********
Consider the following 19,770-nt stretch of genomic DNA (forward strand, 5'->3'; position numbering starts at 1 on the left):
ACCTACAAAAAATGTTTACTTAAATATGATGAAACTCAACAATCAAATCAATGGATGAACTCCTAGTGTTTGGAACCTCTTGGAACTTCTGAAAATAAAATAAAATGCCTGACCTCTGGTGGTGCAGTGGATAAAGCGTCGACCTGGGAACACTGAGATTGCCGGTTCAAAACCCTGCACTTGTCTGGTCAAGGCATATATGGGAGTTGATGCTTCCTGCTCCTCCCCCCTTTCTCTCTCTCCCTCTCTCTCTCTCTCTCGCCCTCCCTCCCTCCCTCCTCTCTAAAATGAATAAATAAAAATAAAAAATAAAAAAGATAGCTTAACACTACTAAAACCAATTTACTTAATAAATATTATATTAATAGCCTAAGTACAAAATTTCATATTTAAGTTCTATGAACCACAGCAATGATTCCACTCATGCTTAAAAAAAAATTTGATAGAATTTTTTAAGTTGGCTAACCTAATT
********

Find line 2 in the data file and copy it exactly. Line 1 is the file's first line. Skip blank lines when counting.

ACCTACAAAAAATGTTTACTTAAATATGATGAAACTCAACAATCAAATCAATGGATGAACTCCTAGTGTTTGGAACCTCTTGGAACTTCTGAAAATAAAATAAAATGCCTGACCTCTGGTGGTGCAGTGGATAAAGCGTCGACCTGGGAACACTGAGATTGCCGGTTCAAAACCCTGCACTTGTCTGGTCAAGGCATATATGGGAGTTGATGCTTCCTGCTCCTCCCCCCTTTCTCTCTCTCCCTCTCTCTCTCTCTCTCGCCCTCCCTCCCTCCCTCCTCTCTAAAATGAATAAATAAAAATAAAAAATAAAAAAGATAGCTTAACACTACTAAAACCAATTTACTTAATAAATATTATATTAATAGCCTAAGTACAAAATTTCATATTTAAGTTCTATGAACCACAGCAATGATTCCACTCATGCTTAAAAAAAAATTTGATAGAATTTTTTAAGTTGGCTAACCTAATT